However, if he remains with Lalu Prasad Yadav and Co, he will be staring at a probable defeat in the next election and the loss of his reputation as a good governance man. Photo: PTI
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PATNA: Nitish Kumar is in a bind. He knows that the mahagathbandhan or grand alliance in Bihar is fraying at the edges, but he doesn't know which way to turn.
If he responds to the Bharatiya Janata Party's (BJP) overtures to join the saffron brigade either formally or informally with the BJP propping up his government with outside support, he will be accused of crass opportunism.
He also knows that in the BJP's company, he will have to play second fiddle to the Narendra Modi-Amit Shah duo and forget about a major role in national affairs. For all practical purposes, he will have to remain confined to Bihar for the rest of his career.
However, if he remains with Lalu Prasad Yadav and Co, he will be staring at a probable defeat in the next election and the loss of his reputation as a good governance man.
His predicament is due to a miscalculation of Modi's appeal for the average voter. When Nitish Kumar realised it after his party's poor performance in 2014, he quit the Chief Minister's post.
Since then, he has managed to claw his way back into power, but he has never been happy with his companions on that uphill trek, especially after Laloo Prasad's Rashtriya Janata Dal (RJD) pipped him at the post by becoming the first party in the Bihar alliance.
Much of Nitish Kumar's problems stem from his relatively weak political position vis-a-vis the RJD, the party of the dominant Yadavs, whereas Nitish Kumar's own base of support comprises the Kurmis, who make up six per cent of Bihar's population. Yadavs, on the other hand, constitute 11 per cent, the largest group among the backward castes.
Because of Nitish Kumar's vulnerability on the caste front, he has tried to shore up his position by wooing the rural and lower middle class women via his prohibition policy. But that has not been enough to make him feel secure.
However, the blow to his position is not the result of his unstable base. It is the fallout of the revival of Lalu Prasad's familiar image of being less than honest in his transactions in public life.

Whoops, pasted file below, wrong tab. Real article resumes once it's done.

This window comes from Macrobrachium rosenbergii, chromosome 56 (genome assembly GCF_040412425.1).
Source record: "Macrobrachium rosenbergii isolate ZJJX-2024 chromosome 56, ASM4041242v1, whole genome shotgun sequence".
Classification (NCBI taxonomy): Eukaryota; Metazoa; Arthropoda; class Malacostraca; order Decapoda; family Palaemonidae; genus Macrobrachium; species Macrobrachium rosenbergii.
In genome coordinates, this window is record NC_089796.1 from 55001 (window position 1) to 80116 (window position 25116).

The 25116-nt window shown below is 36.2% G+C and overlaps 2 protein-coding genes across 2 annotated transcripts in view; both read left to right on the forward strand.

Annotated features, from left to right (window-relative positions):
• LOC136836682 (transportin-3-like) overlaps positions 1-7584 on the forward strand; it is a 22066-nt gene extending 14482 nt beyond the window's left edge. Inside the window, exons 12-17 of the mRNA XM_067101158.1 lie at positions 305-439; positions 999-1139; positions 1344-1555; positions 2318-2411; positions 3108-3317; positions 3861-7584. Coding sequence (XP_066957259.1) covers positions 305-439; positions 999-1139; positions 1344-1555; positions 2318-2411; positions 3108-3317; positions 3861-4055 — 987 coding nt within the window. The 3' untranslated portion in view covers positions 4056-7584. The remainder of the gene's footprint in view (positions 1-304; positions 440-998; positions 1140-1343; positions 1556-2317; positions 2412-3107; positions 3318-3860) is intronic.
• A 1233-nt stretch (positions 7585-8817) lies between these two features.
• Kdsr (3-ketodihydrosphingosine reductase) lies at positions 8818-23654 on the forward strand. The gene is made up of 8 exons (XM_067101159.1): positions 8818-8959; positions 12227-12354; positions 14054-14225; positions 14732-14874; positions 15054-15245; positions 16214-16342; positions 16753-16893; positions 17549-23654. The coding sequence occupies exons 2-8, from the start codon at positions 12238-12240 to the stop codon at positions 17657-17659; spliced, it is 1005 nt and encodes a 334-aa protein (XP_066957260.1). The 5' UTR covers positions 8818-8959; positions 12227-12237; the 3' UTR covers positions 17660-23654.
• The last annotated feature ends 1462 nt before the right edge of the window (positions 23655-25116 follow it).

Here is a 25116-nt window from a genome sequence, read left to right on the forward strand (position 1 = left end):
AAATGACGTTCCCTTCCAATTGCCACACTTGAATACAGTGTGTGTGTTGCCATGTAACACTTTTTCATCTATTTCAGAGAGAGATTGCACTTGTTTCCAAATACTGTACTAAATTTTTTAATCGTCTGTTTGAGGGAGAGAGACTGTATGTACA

To make matters worse, his son, Tejashwi, who is the Deputy Chief Minister (and is seen by his mother, Rabri Devi, as a future Chief Minister), has been charged with sleaze by the Central Bureau of Investigation (CBI).
Lalu Prasad has predictably accused the CBI of targeting him at the BJP's behest. But Nitish Kumar has refrained from standing by his cabinet colleague and alliance partner, wanting him to prove his innocence.
Nitish Kumar's stand might have been applauded on the grounds of rectitude if he had demonstrated that he remained firmly in the anti-BJP camp.
But by choosing to support Ramnath Kovind, the BJP's choice for the President's post instead of the opposition candidate, Bihar ki beti (Bihar's daughter) Meira Kumar, on the rather unconvincing plea that she is bound to lose, Nitish Kumar has raised doubts about his loyalty to the "secular" cause and is suspected of trying to play both sides.
Perhaps realising his mistake, he has now extended support to the opposition's vice-presidential nominee, Gopal Krishna Gandhi. But the damage has been done to his position in the anti-BJP camp.
All of this will be music to the BJP's ears because the Bihar Chief Minister is virtually the only one among the saffron brigade's opponents who does not carry a dynastic baggage and is known for his clean image and administrative ability.
These qualities make him stand out from the Congress -- the party of one-and-a-half leaders -- or Samajwadi Party, where father and son are at loggerheads, or Bahujan Samaj Party, whose leader is losing ground to the emerging Young Turks among the Dalits, or Trinamool Congress which is struggling to keep West Bengal in one piece, or Biju Janata Dal whose leader rarely utters a word in public.
True, Modi runs a one-man show and appears unable to control the fringe elements in his party. But his advantage is that he has succeeded in retaining a large measure of popular approval because, as Nobel laureate Amartya Sen has said (with a touch of surprise and seeming disapproval), that "many people with evidently liberal instincts... continue supporting the government for one reason or another such as expected benefits from Narendra Modi's economic reforms" even as the country goes down the "ladder of intolerance and unfreedom".
The problem with Nitish Kumar, the Congress and others in the anti-BJP camp is that their commitment to reforms is open to question as they seem to continue to adhere to the Soviet era concept of a controlled economy, which no longer inspires the voters, especially the younger generation.
Their only chance of making an impact on the electoral scene is by coming together so that their respective vote shares add up to a substantial percentage.
But a combination of such a nature, which is based almost solely on caste calculations, is inherently unstable since it will be unrealistic to expect, say, the Yadavs and Dalits to sup together. For the present, therefore, Nitish Kumar appears to be on a losing wicket.